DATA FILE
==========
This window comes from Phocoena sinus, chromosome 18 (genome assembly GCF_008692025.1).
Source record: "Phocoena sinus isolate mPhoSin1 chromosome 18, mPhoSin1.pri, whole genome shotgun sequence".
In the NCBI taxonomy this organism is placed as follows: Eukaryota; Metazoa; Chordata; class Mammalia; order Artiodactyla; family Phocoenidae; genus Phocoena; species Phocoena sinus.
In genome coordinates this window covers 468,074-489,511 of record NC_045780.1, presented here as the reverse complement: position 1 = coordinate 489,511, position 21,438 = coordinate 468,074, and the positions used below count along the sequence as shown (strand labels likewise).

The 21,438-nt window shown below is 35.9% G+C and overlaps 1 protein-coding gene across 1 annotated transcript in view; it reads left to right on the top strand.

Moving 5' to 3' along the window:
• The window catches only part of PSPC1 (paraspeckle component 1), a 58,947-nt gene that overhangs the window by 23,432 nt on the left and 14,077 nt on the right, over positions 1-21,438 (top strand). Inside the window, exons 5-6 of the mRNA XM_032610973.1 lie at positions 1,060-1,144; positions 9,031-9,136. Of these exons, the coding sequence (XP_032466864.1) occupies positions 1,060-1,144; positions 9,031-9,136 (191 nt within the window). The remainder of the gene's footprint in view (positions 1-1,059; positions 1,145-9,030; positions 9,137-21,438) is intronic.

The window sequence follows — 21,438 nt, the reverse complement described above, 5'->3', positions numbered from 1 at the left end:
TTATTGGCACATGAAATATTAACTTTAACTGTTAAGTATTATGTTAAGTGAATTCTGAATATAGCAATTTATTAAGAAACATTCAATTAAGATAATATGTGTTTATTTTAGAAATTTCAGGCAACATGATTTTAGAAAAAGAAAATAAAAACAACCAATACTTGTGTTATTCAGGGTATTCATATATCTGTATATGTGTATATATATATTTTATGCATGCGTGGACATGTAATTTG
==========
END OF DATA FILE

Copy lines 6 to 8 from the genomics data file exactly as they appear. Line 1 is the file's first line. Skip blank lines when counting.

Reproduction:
Moving 5' to 3' along the window:
• The window catches only part of PSPC1 (paraspeckle component 1), a 58,947-nt gene that overhangs the window by 23,432 nt on the left and 14,077 nt on the right, over positions 1-21,438 (top strand). Inside the window, exons 5-6 of the mRNA XM_032610973.1 lie at positions 1,060-1,144; positions 9,031-9,136. Of these exons, the coding sequence (XP_032466864.1) occupies positions 1,060-1,144; positions 9,031-9,136 (191 nt within the window). The remainder of the gene's footprint in view (positions 1-1,059; positions 1,145-9,030; positions 9,137-21,438) is intronic.

The window sequence follows — 21,438 nt, the reverse complement described above, 5'->3', positions numbered from 1 at the left end: